The living martyr is a person who thinks they have given up so much for a cause, sacrificed and helped, but they have done so to a point where they forget who they are without the cause or affiliation fixed upon them. This is out of balance because in organizational systems, this person will be unwilling to allow others to do they’re jobs or fulfill their roles because it is a personal attack on the living martyr’s identity and purpose. You might be wondering how I can place this alongside racism and the mysteries up there, and it is because each one of these is based on a premise of arrogance that prohibits another or other people from their purposes. Just like one might their race a false premise, or their gender a false premise, a person can also make their contributions a false premise that blocks community and just like racism or sexism, can cause harm to relationships, organizations, and family systems.
4. The Controller:
Lastly, but not least is a way of being superior by simply being in control. Now, a controller is not a boss or someone hired to do a job. A controller is not an authority figure properly vetted and given a position in an organization or business. Much like the Faux Boss we talked about before, the controller is a person who tries to take charge even though he or she has not been properly given the position they seek. The difference between the Faux-Boss and the controller centers on the attitude that prompts their involvement. The faux-boss is operating under the guise of helping, the controller flat out thinks he or she is more equipped to lead than anyone else at the table of leadership, including the CEO or board of directors. Again, we think about arrogance and the controller is moved to take over because they are either the smartest person in the room or they are the best equipped person in the room to run the organization.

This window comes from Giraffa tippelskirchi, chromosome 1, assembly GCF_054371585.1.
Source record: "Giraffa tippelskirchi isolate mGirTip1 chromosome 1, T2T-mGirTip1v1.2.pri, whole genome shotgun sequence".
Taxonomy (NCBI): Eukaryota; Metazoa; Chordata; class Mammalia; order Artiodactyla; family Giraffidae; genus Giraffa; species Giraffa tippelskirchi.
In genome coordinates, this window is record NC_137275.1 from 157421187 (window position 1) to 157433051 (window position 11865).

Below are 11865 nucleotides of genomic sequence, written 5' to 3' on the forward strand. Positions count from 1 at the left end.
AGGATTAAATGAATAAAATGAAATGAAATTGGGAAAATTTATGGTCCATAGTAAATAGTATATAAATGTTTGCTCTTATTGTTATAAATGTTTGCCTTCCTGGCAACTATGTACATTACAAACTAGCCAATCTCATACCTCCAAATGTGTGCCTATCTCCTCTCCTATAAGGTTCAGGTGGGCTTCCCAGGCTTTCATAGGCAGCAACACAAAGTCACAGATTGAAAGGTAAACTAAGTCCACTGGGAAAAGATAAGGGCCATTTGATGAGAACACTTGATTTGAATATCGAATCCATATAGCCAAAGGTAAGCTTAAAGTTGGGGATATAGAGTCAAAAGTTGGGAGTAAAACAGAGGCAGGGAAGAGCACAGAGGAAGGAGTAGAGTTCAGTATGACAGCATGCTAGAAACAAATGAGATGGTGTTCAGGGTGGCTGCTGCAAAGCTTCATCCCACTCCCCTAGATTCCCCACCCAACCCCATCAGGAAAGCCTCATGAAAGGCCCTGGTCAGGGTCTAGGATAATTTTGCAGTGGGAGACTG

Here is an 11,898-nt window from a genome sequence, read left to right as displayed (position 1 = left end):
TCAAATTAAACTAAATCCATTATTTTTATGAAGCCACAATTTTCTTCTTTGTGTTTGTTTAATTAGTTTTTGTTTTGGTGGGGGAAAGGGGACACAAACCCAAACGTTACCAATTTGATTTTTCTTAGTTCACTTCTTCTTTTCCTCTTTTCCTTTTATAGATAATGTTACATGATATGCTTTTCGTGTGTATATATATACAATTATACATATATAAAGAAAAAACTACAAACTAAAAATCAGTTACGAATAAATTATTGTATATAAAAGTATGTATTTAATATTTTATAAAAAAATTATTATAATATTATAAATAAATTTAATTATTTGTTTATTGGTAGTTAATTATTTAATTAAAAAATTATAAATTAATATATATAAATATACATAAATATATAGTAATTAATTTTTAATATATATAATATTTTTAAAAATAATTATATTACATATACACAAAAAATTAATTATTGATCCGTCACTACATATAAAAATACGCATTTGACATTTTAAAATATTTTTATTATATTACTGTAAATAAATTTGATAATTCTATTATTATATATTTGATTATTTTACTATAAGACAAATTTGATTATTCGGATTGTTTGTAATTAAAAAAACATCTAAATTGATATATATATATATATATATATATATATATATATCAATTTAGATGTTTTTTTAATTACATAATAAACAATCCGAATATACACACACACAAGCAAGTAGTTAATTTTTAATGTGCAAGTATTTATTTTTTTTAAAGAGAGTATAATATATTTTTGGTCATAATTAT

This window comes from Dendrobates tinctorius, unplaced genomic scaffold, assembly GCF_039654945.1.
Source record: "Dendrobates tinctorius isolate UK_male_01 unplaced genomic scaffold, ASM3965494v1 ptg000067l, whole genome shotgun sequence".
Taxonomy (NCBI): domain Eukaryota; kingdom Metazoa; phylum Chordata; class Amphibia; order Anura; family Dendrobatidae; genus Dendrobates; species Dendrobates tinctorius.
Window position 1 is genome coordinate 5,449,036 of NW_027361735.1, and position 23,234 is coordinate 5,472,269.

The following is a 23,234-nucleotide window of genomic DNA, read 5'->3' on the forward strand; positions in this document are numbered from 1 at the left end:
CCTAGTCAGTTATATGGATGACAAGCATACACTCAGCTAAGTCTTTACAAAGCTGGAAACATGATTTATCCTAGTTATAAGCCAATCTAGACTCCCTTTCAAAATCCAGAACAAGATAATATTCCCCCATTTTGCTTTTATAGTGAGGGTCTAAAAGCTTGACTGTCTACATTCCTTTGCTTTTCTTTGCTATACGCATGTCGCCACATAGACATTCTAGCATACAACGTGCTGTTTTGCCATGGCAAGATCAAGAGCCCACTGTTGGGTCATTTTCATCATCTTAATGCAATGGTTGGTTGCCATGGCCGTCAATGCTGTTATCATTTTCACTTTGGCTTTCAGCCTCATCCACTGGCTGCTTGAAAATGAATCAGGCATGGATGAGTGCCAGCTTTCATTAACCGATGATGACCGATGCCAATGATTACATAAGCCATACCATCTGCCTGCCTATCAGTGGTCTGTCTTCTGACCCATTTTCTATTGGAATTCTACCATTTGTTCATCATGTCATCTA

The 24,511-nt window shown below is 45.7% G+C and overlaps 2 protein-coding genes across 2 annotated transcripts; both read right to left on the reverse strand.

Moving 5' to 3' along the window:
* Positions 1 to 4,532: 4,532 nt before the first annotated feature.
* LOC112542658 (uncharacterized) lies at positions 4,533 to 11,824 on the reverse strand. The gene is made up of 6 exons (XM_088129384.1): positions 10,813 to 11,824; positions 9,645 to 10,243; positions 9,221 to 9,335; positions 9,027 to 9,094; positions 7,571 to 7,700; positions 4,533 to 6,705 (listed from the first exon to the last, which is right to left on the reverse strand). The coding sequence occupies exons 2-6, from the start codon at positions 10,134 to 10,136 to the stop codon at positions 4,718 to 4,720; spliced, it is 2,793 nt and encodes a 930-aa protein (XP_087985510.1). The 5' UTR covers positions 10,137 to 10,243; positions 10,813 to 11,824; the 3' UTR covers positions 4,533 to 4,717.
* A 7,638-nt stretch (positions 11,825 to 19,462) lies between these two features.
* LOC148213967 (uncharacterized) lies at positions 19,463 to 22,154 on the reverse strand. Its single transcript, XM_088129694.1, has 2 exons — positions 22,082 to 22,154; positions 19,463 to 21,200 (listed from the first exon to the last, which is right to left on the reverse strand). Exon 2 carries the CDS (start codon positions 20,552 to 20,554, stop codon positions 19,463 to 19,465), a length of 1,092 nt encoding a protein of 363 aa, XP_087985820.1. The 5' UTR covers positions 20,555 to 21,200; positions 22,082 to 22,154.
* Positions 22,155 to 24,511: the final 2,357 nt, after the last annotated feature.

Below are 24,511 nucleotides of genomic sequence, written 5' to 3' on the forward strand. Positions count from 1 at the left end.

I am reminded of Paul’s letter to the Romans as we think about egos and arrogance and the superiority neurosis. He writes this to the church regarding their own desires to accomplish the work of the church without running over folks or making others feel unnecessary.
“12:3 For by the grace given to me I say to everyone among you not to think of himself more highly than he ought to think, but to think with sober judgment, each according to the measure of faith that God has assigned. 4 For as in one body we have many members, and the members do not all have the same function, 5 so we, though many, are one body in Christ, and individually members one of another. 6 Having gifts that differ according to the grace given to us, let us use them: if prophecy, in proportion to our faith; 7 if service, in our serving; the one who teaches, in his teaching; 8 the one who exhorts, in his exhortation; the one who contributes, in generosity; the one who leads, with zeal; the one who does acts of mercy, with cheerfulness.”